Tim Pawlenty, a prominent voice in conservative domestic-policy debates but comparatively quiet on foreign policy, has “serious concerns” with the very premise of the treaty and what he calls the “dangerous and naïve belief that cuts in our nuclear weapons will somehow discourage proliferation by other regimes, when the exact opposite result is more likely.”
Governor Pawlenty, a likely contender for the GOP presidential nomination, calls New START a “distraction” from more pressing nuclear threats emerging in Iran and North Korea.
Gingrich, who is openly pondering a presidential run, also cited Iran as a priority. “Iran is doggedly pursuing nuclear weapons and the missiles to launch them,” Gingrich says. “This would give that regime, whose leaders ascribe to the ideology of radical Islamism, the ability to carry out the unthinkable. Now is not the time to ratify an arms-control treaty without ironclad assurances that the U.S. can deploy a comprehensive missile-defense system to protect America and our allies.”
Mitt Romney, a candidate in 2008 and likely to be one again in 2012, cites the treaty’s explicit ban on the conversion of American ICBM silos into missile-defense sites, and Russia’s threat to vacate the treaty should it think the U.S. has moved to bolster its missile-interception capabilities. He also points to a glaring lacuna in New START that would leave the vast majority of Russia’s nuclear warheads untouched. “Obama heralds a reduction in strategic weapons from approximately 2,200 to 1,550,” Romney says, “but fails to mention that Russia will retain more than 10,000 nuclear warheads” categorized as “tactical” because they are mounted on missiles that cannot reach the United States. “But surely they can reach our allies, nations that depend on us for a nuclear umbrella.”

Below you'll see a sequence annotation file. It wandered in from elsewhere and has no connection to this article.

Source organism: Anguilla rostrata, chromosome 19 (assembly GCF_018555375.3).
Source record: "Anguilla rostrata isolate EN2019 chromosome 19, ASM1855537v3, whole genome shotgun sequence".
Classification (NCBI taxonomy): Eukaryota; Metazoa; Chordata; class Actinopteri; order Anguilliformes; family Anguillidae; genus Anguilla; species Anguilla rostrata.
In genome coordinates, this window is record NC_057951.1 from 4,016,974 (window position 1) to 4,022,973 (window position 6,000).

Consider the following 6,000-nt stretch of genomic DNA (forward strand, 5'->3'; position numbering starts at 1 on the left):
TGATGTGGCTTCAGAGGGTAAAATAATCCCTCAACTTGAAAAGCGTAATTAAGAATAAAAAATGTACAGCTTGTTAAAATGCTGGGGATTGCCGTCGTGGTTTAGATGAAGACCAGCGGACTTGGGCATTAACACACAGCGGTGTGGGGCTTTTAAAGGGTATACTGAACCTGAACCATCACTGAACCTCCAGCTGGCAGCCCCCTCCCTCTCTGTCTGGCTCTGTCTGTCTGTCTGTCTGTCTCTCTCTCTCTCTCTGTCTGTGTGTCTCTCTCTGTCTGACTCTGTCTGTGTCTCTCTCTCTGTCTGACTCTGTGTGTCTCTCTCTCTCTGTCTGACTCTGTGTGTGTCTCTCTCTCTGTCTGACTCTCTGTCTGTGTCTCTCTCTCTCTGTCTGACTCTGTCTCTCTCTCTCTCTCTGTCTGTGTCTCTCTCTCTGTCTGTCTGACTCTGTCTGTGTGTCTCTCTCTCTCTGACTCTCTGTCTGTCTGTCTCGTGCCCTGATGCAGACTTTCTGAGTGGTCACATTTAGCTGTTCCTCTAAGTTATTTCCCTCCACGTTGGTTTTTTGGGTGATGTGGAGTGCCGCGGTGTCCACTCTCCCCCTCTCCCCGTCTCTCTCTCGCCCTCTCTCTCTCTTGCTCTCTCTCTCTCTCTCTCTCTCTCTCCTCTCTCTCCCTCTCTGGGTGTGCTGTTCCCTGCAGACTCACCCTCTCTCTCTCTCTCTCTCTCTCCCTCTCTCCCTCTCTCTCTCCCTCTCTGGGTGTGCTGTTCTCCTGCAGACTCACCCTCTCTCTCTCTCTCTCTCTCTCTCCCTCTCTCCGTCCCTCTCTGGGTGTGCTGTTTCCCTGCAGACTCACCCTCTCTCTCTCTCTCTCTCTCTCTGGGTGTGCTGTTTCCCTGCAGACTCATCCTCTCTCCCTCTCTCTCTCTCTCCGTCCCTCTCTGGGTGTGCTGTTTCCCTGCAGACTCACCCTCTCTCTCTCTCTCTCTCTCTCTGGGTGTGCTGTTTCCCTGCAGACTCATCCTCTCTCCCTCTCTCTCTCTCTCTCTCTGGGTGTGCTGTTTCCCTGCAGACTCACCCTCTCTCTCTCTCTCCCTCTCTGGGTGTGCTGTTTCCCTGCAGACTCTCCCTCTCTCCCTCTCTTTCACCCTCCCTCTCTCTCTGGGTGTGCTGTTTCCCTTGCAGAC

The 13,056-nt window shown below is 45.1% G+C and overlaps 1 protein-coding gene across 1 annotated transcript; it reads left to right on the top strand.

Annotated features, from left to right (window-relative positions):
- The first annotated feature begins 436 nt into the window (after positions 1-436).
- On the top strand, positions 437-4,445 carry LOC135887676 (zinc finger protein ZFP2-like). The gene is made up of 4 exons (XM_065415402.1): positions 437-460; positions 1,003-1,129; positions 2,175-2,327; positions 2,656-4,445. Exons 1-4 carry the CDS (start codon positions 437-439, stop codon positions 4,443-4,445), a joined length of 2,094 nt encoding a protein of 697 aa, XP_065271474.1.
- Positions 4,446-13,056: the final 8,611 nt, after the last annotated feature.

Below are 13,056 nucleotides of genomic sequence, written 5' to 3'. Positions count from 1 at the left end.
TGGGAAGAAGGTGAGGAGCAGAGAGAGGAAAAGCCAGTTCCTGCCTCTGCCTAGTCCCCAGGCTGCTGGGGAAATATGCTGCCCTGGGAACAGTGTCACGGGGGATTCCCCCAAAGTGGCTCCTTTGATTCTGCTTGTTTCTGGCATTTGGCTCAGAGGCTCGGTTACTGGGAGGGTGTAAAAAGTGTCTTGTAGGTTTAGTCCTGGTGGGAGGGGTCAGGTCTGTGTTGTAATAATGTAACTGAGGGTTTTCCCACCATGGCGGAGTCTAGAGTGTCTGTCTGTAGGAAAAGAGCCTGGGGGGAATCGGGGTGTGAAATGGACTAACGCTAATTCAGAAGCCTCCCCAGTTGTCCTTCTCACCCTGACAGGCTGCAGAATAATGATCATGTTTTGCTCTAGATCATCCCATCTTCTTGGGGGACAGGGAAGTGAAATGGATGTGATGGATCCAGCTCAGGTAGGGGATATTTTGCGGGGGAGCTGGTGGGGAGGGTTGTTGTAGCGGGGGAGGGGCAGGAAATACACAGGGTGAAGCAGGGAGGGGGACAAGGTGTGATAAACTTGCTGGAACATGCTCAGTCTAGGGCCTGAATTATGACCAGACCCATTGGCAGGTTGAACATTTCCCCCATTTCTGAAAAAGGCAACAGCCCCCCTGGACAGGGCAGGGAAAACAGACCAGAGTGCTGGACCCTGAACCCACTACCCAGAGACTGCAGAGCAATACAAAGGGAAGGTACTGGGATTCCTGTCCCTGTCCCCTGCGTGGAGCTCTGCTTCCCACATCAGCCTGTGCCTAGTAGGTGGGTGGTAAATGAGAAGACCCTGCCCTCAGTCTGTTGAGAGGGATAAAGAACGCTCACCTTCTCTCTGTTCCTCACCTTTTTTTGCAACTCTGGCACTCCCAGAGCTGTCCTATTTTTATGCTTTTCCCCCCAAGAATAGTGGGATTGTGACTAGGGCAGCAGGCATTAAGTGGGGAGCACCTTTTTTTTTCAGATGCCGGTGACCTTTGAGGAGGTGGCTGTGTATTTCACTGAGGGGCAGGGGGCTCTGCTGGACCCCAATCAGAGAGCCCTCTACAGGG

Senator Thune, a member of the Armed Services Committee who is also frequently mentioned as a potential 2012 candidate, calls New START “a missed opportunity” by President Obama. “Instead of providing clarity,” he explains, “New START creates troubling ambiguities about vital U.S. national-security interests such as missile defense and maintaining an effective nuclear triad of bombers, submarines, and ICBMs.”
Rising conservative star Sen. Jim DeMint of South Carolina has hammered the treaty on NRO and in U.S. News, maintaining that it “dampens the U.S. ability to defend against missile attacks and makes America and her allies vulnerable to rogue nations while receiving nothing for our concessions.”
Then there’s our favorite dark-horse candidate in 2012, former U.N. ambassador John Bolton. He has criticized New START at length in the pages of National Review and the Wall Street Journal. “This treaty is harmful to American interests in many, many ways,” Bolton tells NRO. “I can’t imagine that any serious candidate for the Republican nomination could be anything other than strongly opposed.”
– Rich Lowry is the editor of National Review. Daniel Foster is news editor of National Review Online.